Randall Chesser doesn’t have time for interviews. He’s too busy singing along with the radio, bouncing a basketball, tinkering with a microwave or playing with a kitten.
All of those things are infinitely better than what he was doing last year at this time.
This time last year, he was lost, wandering outside in the rain.
Not now, though. His clothes are dry and he’s roaming around outside his house, investigating anything that comes into his path.
Chesser went missing on Sept. 24, but was found, miraculously, on Sept. 26.
Over 500 volunteers, excluding rescue personnel, searched for Chesser during the 45 hours he was missing.
He wandered three miles from his home on Lawrenceburg Road through rough terrain, but not a scratch was found on him.
Chesser was stuck outside during a hard rain that lasted through the night and into the morning. When two firefighters from Mercer County found him, he was soaking wet.
Darren, Randall’s father, doesn’t necessarily like to think about the incident.
“We’re trying our best to forget it, so I hope this is the last time ya’ll bring it up,” he said. “It’s hard enough to swallow as it is.”
Darren said when he found out Randall had been found, he was happy the boy was alive.
“Him, he’s boot tough and that’s what saved (his life),” Darren said. “He’s just boot tough.”
Randall’s parents said the boy did act a little skittish during storms at first, but that has passed. He just says that he went hunting and that he saw squirrels and rabbits.
Beverly, Randall’s mother, said when the state trooper told them that her son had been found, she split the crowd on her porch and went running towards the police.
She asked if Randall was OK. The trooper said it sounded like he was.
Beverly rode with relatives in the police cruiser to the Lebanon-Springfield Airport, where a helicopter took Randall to Kosair Children’s Hospital. Beverly had a chance to see Randall before he took off, though.
When they opened the ambulance, she ran to him.
She said he looked directly at her and said he just wanted to go home.
Beverly said at the hospital she thought Randall would be put on a light diet to build him back up.
“He had pork chops, mashed potatoes, green beans, corn, peaches, a roll. And milk. He ate every bit of that,” she said.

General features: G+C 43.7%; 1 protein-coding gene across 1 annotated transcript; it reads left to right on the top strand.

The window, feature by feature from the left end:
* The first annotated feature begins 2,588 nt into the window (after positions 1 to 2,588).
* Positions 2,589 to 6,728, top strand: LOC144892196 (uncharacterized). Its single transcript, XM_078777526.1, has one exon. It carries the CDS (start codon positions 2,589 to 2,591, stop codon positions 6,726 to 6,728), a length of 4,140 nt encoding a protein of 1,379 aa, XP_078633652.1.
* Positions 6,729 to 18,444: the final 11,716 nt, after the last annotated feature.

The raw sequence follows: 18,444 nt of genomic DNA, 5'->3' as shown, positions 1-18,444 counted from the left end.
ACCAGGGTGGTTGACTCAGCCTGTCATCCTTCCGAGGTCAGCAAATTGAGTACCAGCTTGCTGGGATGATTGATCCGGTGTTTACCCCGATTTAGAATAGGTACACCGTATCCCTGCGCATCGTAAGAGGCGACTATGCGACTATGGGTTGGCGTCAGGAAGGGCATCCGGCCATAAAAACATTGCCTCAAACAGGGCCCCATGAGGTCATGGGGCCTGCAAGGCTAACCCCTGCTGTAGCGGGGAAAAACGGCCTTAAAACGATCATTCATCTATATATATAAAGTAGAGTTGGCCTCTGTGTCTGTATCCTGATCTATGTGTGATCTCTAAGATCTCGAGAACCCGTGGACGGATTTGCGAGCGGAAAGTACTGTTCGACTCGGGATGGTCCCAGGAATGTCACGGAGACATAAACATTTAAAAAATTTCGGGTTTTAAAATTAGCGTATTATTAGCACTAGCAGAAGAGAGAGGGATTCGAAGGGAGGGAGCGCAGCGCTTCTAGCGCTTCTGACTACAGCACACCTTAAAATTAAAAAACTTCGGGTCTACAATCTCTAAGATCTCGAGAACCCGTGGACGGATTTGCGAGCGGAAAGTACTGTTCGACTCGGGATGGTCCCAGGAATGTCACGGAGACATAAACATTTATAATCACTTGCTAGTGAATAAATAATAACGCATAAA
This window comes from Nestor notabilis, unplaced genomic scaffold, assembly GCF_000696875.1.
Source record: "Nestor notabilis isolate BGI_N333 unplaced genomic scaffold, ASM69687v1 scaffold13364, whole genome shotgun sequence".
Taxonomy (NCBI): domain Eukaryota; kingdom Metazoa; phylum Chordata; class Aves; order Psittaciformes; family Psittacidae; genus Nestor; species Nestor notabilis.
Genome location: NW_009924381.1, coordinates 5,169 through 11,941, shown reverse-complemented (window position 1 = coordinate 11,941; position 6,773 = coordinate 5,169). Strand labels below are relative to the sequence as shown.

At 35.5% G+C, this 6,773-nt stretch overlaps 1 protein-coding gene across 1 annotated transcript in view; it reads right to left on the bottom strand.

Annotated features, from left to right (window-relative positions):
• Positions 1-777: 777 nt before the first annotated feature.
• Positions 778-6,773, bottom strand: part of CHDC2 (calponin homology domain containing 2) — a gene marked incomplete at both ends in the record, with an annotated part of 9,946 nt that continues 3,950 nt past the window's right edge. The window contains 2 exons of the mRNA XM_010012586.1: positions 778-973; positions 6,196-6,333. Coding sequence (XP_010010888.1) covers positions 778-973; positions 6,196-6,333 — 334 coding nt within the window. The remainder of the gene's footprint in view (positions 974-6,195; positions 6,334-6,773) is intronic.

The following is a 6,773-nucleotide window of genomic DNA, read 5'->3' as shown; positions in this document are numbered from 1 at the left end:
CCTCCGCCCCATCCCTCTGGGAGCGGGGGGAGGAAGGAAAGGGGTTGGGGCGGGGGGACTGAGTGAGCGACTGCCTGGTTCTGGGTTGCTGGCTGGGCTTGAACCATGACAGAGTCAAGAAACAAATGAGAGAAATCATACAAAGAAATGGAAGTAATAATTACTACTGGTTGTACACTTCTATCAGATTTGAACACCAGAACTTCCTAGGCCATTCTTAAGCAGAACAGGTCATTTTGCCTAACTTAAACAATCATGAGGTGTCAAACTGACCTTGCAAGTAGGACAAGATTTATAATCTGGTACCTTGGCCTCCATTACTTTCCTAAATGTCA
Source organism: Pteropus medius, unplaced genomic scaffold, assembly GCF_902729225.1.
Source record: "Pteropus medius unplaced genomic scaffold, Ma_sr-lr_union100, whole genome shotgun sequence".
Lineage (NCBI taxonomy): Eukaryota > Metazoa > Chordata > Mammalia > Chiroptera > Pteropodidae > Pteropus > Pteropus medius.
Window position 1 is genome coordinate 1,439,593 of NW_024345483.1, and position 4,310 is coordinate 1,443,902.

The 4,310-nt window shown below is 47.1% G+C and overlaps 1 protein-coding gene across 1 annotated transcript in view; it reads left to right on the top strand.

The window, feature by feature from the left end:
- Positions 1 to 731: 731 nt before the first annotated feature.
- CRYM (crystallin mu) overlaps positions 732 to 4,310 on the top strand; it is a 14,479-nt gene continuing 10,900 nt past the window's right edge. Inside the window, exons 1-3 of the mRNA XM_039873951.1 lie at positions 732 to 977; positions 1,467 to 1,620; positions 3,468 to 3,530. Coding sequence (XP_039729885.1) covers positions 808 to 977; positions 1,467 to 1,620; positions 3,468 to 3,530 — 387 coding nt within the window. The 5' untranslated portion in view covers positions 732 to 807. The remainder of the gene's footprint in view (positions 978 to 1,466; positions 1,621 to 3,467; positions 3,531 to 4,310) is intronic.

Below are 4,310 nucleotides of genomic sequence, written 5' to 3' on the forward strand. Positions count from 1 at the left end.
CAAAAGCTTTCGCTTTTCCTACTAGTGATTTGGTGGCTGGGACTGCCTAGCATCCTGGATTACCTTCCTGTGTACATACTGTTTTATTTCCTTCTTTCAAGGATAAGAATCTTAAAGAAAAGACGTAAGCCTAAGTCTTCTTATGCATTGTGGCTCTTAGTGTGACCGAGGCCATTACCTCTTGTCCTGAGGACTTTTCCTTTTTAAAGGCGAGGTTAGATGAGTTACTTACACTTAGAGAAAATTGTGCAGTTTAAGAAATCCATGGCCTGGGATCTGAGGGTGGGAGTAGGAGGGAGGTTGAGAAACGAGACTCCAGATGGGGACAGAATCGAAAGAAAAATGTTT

Then, maybe 30 minutes later, he told her he was hungry.
He requested a McDonald’s Happy Meal, so his family obliged.
Later that night, Randall’s first night in the hospital, Beverly crawled in bed with her son.
“You know, just in case he did have some dreams, he’d have somebody there beside him,” she said. “He slept all night long like it was nothing.”
The next day, she said, Randall was feeling really good. He was pillow fighting with his dad.
“We knew then we were going home pretty quick,” she said.
Beverly said she couldn’t express her appreciation for all of the people that helped out during the search for Randall.
She said she was grateful for everyone from McDonald’s, to people she never saw but who helped look for him, to the Red Cross, to restaurants that donated food, to Corner Market and the two firemen who found Randall.
She said that on the second day of the search, she woke up at 5 a.m. and told people at her house that Randall would be found that day. She had a maternal feeling, she said.
As Beverly tried to remember all the people who helped out, Randall climbed in a truck, cranksed the radio and sang along.
“He loves to sing,” she said. “He sings all the time. He’ll wake up at 3 or 4 o’clock in the morning singing country songs.”
Beverly said her son loves basketball, is getting pretty good at softball, loves golf and is playing some volleyball and horseshoes.
“He’s sporty. He’s going to be a sporty guy,” she said. “I guess he got it from me because I did a lot of sports back in school.”
Randall is outfitted with a Project Lifesaver bracelet now, too.
The device, worn on his wrist like a watch, can help locate him within minutes if he ever wanders away again.
“If he gets away from us, all I’ve got to do is call a 1-800 number and in less than two minutes they can tell me exactly where he’s at,” Beverly said.
Beverly said that she doesn’t think Randall understands that it’s been a year, but she said they might let off some fireworks on that day. He loves fireworks, she said.
But, if that day is like last Friday, Randall will be too busy checking out cars, cats or anything else that might cross his path to notice the anniversary of when he returned to the arms of his family.